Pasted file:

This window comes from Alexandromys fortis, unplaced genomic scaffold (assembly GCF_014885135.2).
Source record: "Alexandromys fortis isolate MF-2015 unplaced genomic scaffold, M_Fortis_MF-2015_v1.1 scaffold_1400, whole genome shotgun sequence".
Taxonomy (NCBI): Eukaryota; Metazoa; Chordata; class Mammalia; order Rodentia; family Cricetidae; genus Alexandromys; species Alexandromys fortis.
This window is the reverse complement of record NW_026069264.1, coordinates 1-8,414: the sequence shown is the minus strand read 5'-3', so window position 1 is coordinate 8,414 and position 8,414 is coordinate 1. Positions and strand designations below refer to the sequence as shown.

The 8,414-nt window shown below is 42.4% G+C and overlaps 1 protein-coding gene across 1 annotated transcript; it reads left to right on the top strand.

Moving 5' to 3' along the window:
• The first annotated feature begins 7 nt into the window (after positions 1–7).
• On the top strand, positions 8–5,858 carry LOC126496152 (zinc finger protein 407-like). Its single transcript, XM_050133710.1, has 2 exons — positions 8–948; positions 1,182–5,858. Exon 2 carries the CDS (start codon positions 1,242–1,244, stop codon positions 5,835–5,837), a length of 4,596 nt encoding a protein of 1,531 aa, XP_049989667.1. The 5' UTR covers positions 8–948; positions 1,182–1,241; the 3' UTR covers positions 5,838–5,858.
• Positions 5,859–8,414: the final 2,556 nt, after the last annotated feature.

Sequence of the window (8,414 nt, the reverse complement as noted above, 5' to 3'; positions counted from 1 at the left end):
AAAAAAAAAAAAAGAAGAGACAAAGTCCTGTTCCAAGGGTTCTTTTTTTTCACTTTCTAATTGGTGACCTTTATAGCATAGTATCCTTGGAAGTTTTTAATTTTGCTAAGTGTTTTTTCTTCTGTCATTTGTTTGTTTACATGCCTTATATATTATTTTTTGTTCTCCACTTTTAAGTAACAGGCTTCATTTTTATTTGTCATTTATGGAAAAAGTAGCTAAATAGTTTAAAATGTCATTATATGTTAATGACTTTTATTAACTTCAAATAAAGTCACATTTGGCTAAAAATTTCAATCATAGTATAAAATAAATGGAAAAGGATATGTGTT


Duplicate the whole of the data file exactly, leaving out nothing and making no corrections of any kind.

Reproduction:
This window comes from Alexandromys fortis, unplaced genomic scaffold (assembly GCF_014885135.2).
Source record: "Alexandromys fortis isolate MF-2015 unplaced genomic scaffold, M_Fortis_MF-2015_v1.1 scaffold_1400, whole genome shotgun sequence".
Taxonomy (NCBI): Eukaryota; Metazoa; Chordata; class Mammalia; order Rodentia; family Cricetidae; genus Alexandromys; species Alexandromys fortis.
This window is the reverse complement of record NW_026069264.1, coordinates 1-8,414: the sequence shown is the minus strand read 5'-3', so window position 1 is coordinate 8,414 and position 8,414 is coordinate 1. Positions and strand designations below refer to the sequence as shown.

The 8,414-nt window shown below is 42.4% G+C and overlaps 1 protein-coding gene across 1 annotated transcript; it reads left to right on the top strand.

Moving 5' to 3' along the window:
• The first annotated feature begins 7 nt into the window (after positions 1–7).
• On the top strand, positions 8–5,858 carry LOC126496152 (zinc finger protein 407-like). Its single transcript, XM_050133710.1, has 2 exons — positions 8–948; positions 1,182–5,858. Exon 2 carries the CDS (start codon positions 1,242–1,244, stop codon positions 5,835–5,837), a length of 4,596 nt encoding a protein of 1,531 aa, XP_049989667.1. The 5' UTR covers positions 8–948; positions 1,182–1,241; the 3' UTR covers positions 5,838–5,858.
• Positions 5,859–8,414: the final 2,556 nt, after the last annotated feature.

Sequence of the window (8,414 nt, the reverse complement as noted above, 5' to 3'; positions counted from 1 at the left end):
AAAAAAAAAAAAAGAAGAGACAAAGTCCTGTTCCAAGGGTTCTTTTTTTTCACTTTCTAATTGGTGACCTTTATAGCATAGTATCCTTGGAAGTTTTTAATTTTGCTAAGTGTTTTTTCTTCTGTCATTTGTTTGTTTACATGCCTTATATATTATTTTTTGTTCTCCACTTTTAAGTAACAGGCTTCATTTTTATTTGTCATTTATGGAAAAAGTAGCTAAATAGTTTAAAATGTCATTATATGTTAATGACTTTTATTAACTTCAAATAAAGTCACATTTGGCTAAAAATTTCAATCATAGTATAAAATAAATGGAAAAGGATATGTGTT